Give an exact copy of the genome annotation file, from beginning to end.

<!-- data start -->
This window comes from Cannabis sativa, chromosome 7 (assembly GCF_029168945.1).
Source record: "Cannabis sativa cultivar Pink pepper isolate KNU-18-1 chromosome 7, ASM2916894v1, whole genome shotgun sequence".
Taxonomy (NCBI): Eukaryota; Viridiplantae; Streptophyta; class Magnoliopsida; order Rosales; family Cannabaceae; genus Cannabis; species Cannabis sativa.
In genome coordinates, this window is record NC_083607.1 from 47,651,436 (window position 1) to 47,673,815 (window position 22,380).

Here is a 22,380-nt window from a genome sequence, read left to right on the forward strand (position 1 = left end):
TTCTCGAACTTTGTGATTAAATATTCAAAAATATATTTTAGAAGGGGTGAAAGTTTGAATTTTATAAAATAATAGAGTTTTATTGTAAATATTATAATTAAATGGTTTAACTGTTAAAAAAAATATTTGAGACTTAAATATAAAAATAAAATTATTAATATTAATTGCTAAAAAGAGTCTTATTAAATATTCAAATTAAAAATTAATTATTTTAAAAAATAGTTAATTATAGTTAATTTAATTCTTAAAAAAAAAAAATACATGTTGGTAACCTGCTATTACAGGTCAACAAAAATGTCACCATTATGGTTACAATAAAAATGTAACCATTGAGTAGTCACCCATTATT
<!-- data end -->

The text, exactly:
This window comes from Cannabis sativa, chromosome 7 (assembly GCF_029168945.1).
Source record: "Cannabis sativa cultivar Pink pepper isolate KNU-18-1 chromosome 7, ASM2916894v1, whole genome shotgun sequence".
Taxonomy (NCBI): Eukaryota; Viridiplantae; Streptophyta; class Magnoliopsida; order Rosales; family Cannabaceae; genus Cannabis; species Cannabis sativa.
In genome coordinates, this window is record NC_083607.1 from 47,651,436 (window position 1) to 47,673,815 (window position 22,380).

Here is a 22,380-nt window from a genome sequence, read left to right on the forward strand (position 1 = left end):
TTCTCGAACTTTGTGATTAAATATTCAAAAATATATTTTAGAAGGGGTGAAAGTTTGAATTTTATAAAATAATAGAGTTTTATTGTAAATATTATAATTAAATGGTTTAACTGTTAAAAAAAATATTTGAGACTTAAATATAAAAATAAAATTATTAATATTAATTGCTAAAAAGAGTCTTATTAAATATTCAAATTAAAAATTAATTATTTTAAAAAATAGTTAATTATAGTTAATTTAATTCTTAAAAAAAAAAAATACATGTTGGTAACCTGCTATTACAGGTCAACAAAAATGTCACCATTATGGTTACAATAAAAATGTAACCATTGAGTAGTCACCCATTATT